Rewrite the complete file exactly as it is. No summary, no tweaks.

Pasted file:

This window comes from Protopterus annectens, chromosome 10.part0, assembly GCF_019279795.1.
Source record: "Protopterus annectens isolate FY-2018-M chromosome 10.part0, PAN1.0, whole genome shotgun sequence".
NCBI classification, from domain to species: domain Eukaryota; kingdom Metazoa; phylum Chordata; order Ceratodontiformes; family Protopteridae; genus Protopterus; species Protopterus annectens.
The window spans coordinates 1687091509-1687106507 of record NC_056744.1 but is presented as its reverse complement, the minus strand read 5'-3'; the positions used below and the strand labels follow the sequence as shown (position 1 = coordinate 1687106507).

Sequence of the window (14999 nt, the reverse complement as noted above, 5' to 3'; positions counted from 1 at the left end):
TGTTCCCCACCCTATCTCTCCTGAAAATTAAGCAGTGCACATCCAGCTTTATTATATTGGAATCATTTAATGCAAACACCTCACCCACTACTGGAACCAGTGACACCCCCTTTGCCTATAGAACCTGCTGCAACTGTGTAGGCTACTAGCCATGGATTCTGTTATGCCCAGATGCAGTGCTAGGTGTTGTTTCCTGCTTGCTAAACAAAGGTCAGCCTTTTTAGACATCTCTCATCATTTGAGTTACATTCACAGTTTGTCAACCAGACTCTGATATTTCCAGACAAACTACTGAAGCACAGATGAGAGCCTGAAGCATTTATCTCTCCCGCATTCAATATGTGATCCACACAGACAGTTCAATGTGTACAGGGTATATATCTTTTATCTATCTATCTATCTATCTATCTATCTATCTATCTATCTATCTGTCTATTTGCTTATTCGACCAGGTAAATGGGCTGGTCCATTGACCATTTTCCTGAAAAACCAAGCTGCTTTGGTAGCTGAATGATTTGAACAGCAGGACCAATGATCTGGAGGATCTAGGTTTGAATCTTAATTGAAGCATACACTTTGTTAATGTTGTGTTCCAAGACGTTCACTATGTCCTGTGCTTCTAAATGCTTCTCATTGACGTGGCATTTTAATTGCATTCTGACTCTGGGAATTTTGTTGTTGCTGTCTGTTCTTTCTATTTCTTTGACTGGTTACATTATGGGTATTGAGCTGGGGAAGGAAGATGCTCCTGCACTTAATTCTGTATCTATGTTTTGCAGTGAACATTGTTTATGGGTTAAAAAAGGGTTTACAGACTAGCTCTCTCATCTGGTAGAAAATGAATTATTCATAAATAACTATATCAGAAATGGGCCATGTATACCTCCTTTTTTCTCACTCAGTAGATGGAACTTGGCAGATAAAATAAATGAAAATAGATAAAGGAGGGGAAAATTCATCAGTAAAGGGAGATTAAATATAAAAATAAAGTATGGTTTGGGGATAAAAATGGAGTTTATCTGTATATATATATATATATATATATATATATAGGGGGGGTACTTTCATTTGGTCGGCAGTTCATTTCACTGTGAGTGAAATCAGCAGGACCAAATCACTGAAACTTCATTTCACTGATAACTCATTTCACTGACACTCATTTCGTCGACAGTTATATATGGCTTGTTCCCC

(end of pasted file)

This window comes from Protopterus annectens, chromosome 10.part0, assembly GCF_019279795.1.
Source record: "Protopterus annectens isolate FY-2018-M chromosome 10.part0, PAN1.0, whole genome shotgun sequence".
NCBI classification, from domain to species: domain Eukaryota; kingdom Metazoa; phylum Chordata; order Ceratodontiformes; family Protopteridae; genus Protopterus; species Protopterus annectens.
The window spans coordinates 1687091509-1687106507 of record NC_056744.1 but is presented as its reverse complement, the minus strand read 5'-3'; the positions used below and the strand labels follow the sequence as shown (position 1 = coordinate 1687106507).

Sequence of the window (14999 nt, the reverse complement as noted above, 5' to 3'; positions counted from 1 at the left end):
TGTTCCCCACCCTATCTCTCCTGAAAATTAAGCAGTGCACATCCAGCTTTATTATATTGGAATCATTTAATGCAAACACCTCACCCACTACTGGAACCAGTGACACCCCCTTTGCCTATAGAACCTGCTGCAACTGTGTAGGCTACTAGCCATGGATTCTGTTATGCCCAGATGCAGTGCTAGGTGTTGTTTCCTGCTTGCTAAACAAAGGTCAGCCTTTTTAGACATCTCTCATCATTTGAGTTACATTCACAGTTTGTCAACCAGACTCTGATATTTCCAGACAAACTACTGAAGCACAGATGAGAGCCTGAAGCATTTATCTCTCCCGCATTCAATATGTGATCCACACAGACAGTTCAATGTGTACAGGGTATATATCTTTTATCTATCTATCTATCTATCTATCTATCTATCTATCTATCTATCTGTCTATTTGCTTATTCGACCAGGTAAATGGGCTGGTCCATTGACCATTTTCCTGAAAAACCAAGCTGCTTTGGTAGCTGAATGATTTGAACAGCAGGACCAATGATCTGGAGGATCTAGGTTTGAATCTTAATTGAAGCATACACTTTGTTAATGTTGTGTTCCAAGACGTTCACTATGTCCTGTGCTTCTAAATGCTTCTCATTGACGTGGCATTTTAATTGCATTCTGACTCTGGGAATTTTGTTGTTGCTGTCTGTTCTTTCTATTTCTTTGACTGGTTACATTATGGGTATTGAGCTGGGGAAGGAAGATGCTCCTGCACTTAATTCTGTATCTATGTTTTGCAGTGAACATTGTTTATGGGTTAAAAAAGGGTTTACAGACTAGCTCTCTCATCTGGTAGAAAATGAATTATTCATAAATAACTATATCAGAAATGGGCCATGTATACCTCCTTTTTTCTCACTCAGTAGATGGAACTTGGCAGATAAAATAAATGAAAATAGATAAAGGAGGGGAAAATTCATCAGTAAAGGGAGATTAAATATAAAAATAAAGTATGGTTTGGGGATAAAAATGGAGTTTATCTGTATATATATATATATATATATATATATATAGGGGGGGTACTTTCATTTGGTCGGCAGTTCATTTCACTGTGAGTGAAATCAGCAGGACCAAATCACTGAAACTTCATTTCACTGATAACTCATTTCACTGACACTCATTTCGTCGACAGTTATATATGGCTTGTTCCCC